An early morning fire destroyed an iconic Barrow restaurant and damaged an attached hotel on Saturday, according to North Slope Borough officials.
The Mexican restaurant, Pepe's North of the Border, is "completely gone," said Michael Shults. His mother, Fran Tate, opened the restaurant nearly 35 years ago, first serving out of a two-bedroom house, then ultimately expanding into its current, larger space connected to the Top of the World Hotel.
The hotel was "heavily smoke-damaged," and the hallway connecting it to the restaurant was demolished by local public works employees as they tried keep the flames from spreading, said Joe Dingman, assistant chief of the North Slope Borough Fire Department.
But the building did not catch fire, he said, and neither did another nearby that houses a Wells Fargo Bank branch.
No one was hurt.
In a written statement, the Arctic Slope Regional Corp., which owns the hotel, said damage was still being assessed, and that the cause of the fire was unknown.
Officials and residents in Barrow said they were saddened to learn of the loss of Pepe's, a local landmark. They were also worried about the fire's effects on the local economy, since the 50-room Top of the World is the town's main hotel.
"It is going to have an impact," said North Slope Borough Mayor Charlotte Brower. "There's going to be a lot of readjusting here."
Firefighters arrived at the restaurant around 3 a.m., after getting a report of smoke in the area, Dingman said.
By the time they arrived, "it looked like it was a pretty hot fire going on inside," Dingman said.
They fought the blaze for 45 minutes, with firefighters working inside and outside the restaurant, before conditions forced them away.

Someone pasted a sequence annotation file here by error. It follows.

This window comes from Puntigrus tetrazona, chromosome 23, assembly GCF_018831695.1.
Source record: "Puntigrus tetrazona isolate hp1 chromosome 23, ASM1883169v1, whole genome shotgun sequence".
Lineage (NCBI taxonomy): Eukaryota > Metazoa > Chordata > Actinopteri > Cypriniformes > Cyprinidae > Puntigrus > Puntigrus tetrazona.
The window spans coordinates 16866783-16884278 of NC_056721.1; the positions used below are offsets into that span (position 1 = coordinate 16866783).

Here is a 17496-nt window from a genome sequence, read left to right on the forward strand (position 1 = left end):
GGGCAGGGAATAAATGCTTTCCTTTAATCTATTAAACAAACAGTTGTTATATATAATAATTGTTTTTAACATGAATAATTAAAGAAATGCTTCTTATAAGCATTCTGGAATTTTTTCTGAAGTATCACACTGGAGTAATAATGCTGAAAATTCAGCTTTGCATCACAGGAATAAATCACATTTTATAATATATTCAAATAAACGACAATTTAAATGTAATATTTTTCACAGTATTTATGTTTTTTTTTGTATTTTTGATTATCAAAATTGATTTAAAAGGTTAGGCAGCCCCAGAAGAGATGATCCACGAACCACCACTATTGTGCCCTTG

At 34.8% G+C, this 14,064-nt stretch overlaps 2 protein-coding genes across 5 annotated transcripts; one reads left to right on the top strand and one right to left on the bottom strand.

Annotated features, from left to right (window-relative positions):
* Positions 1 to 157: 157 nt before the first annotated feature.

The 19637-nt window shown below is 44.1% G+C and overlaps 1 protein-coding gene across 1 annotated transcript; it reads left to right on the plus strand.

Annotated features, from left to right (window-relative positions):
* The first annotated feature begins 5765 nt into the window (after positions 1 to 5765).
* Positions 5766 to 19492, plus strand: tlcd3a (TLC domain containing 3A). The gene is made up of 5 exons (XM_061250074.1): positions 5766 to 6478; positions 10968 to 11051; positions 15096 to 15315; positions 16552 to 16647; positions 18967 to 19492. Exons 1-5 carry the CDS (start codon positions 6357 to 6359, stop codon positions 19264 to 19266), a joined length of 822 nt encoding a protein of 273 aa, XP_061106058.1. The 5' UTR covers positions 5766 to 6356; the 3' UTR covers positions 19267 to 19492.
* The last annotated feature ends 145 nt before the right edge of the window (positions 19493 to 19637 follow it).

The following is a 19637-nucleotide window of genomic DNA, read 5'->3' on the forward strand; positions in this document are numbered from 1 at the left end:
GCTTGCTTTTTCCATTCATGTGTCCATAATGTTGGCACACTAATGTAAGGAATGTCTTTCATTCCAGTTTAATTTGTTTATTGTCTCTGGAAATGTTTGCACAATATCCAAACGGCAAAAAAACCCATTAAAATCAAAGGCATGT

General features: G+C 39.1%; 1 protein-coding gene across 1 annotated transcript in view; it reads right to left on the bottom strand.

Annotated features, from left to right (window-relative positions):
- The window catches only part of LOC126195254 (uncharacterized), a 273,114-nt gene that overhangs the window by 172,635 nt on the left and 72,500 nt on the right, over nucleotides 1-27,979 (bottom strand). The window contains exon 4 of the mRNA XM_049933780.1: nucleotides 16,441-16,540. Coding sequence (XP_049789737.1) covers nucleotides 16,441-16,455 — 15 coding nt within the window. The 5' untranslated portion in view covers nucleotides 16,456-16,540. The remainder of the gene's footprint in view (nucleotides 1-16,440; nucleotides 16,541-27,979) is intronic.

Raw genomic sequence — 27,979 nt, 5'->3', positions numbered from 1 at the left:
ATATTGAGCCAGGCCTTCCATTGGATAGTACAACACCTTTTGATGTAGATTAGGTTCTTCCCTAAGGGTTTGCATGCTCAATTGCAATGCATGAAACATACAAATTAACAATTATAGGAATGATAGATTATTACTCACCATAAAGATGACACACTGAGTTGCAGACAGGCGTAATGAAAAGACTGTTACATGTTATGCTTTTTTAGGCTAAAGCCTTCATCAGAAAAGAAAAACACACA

"It was brutal. It just kept getting hotter and hotter," said Shults, who drove to Pepe's after getting a call from crews trying to get into the building. "They were pouring the water to it; they were trying to ventilate. They were around back, and around front, and around the side. It isn't anything they could have stopped -- it was just burning because that's what wood does."
At that point, the firefighters shifted their focus to keeping the fire from jumping to the connected hotel and nearby bank building, which Dingman said was "less than 10 feet away."
The blaze was so bad that the firefighters recruited the public works employees on front-end loaders, which drove through smoke to demolish the hallway connecting the hotel and restaurant, Dingman said.
"We didn't know if that was going to be a good tactic or not," he said. "But it turned out to save the hotel."
Tate, 83, who founded Pepe's in 1978, said in an interview that she would re-open the restaurant.
"I'm what you call a tough cookie," she said. "And they've got to deal with me, because I'm going to make another Pepe's."
Tate originally moved to Barrow to work as an electrical engineer but said she decided to stay when she was transferred to Wyoming. After two years working out of the two-bedroom house, she said she was invited to move Pepe's into the hotel, where it had been ever since.
Lyn Kidder, who wrote a book about Pepe's called "Tacos on the Tundra," said that the restaurant became a kind of town square for Barrow's 4,500 residents.
"If you wanted to know anything that was going on in town, you just had to go to Pepe's," she said. "If you were looking for somebody, they would eventually show up there. It was just really the center of the town."
Tate is currently being treated for a foot infection in Anchorage, she said. But she still talks daily with the restaurant's manager.
"My elbow is touching all the paperwork on payroll, and the IRS, and taxes and stuff," she said.
Shults put it this way: "She's been married five times, and it was the only husband she could keep."
But beyond Tate and her family, the loss will hurt the whole town of Barrow, said Brower, the North Slope mayor.
The Top of the World Hotel, she said, is where U.S. Interior Secretary Sally Jewell and U.S. Sen. Mark Begich had been scheduled to stay during their visit to Barrow on Saturday. They and their staff will be moved to other accommodations.
As for Pepe's, Brower said, it was a "restaurant where families bring their parents, their grandparents, their great-grandparents for dinner, anniversary, wedding party dinners."
She said she empathized for Tate, and her family and workers.
"They've lost a part of themselves," she said. "We've lost a part of ourselves, in the fire."
Reach Nathaniel Herz at email@example.com or 257-4311.
By NATHANIEL HERZ
Alaska Dispatch Publishing